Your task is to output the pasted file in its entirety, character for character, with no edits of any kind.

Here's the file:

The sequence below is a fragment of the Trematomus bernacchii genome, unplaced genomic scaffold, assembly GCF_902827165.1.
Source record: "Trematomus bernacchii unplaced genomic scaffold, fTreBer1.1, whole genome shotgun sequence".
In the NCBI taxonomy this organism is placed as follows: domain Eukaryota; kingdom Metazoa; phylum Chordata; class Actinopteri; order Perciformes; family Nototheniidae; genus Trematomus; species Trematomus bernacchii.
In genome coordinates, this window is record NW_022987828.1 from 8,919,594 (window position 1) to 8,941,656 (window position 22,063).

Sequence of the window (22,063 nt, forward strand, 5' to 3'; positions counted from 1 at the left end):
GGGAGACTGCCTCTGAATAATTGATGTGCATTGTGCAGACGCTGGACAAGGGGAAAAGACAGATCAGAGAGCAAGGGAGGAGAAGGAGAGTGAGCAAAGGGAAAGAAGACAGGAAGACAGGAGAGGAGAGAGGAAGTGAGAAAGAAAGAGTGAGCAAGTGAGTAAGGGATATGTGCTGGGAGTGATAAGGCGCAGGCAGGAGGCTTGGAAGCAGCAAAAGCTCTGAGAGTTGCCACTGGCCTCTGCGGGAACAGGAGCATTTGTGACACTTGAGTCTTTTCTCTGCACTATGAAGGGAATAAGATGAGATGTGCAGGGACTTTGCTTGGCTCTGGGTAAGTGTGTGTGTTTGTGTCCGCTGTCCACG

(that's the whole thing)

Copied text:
The sequence below is a fragment of the Trematomus bernacchii genome, unplaced genomic scaffold, assembly GCF_902827165.1.
Source record: "Trematomus bernacchii unplaced genomic scaffold, fTreBer1.1, whole genome shotgun sequence".
In the NCBI taxonomy this organism is placed as follows: domain Eukaryota; kingdom Metazoa; phylum Chordata; class Actinopteri; order Perciformes; family Nototheniidae; genus Trematomus; species Trematomus bernacchii.
In genome coordinates, this window is record NW_022987828.1 from 8,919,594 (window position 1) to 8,941,656 (window position 22,063).

Sequence of the window (22,063 nt, forward strand, 5' to 3'; positions counted from 1 at the left end):
GGGAGACTGCCTCTGAATAATTGATGTGCATTGTGCAGACGCTGGACAAGGGGAAAAGACAGATCAGAGAGCAAGGGAGGAGAAGGAGAGTGAGCAAAGGGAAAGAAGACAGGAAGACAGGAGAGGAGAGAGGAAGTGAGAAAGAAAGAGTGAGCAAGTGAGTAAGGGATATGTGCTGGGAGTGATAAGGCGCAGGCAGGAGGCTTGGAAGCAGCAAAAGCTCTGAGAGTTGCCACTGGCCTCTGCGGGAACAGGAGCATTTGTGACACTTGAGTCTTTTCTCTGCACTATGAAGGGAATAAGATGAGATGTGCAGGGACTTTGCTTGGCTCTGGGTAAGTGTGTGTGTTTGTGTCCGCTGTCCACG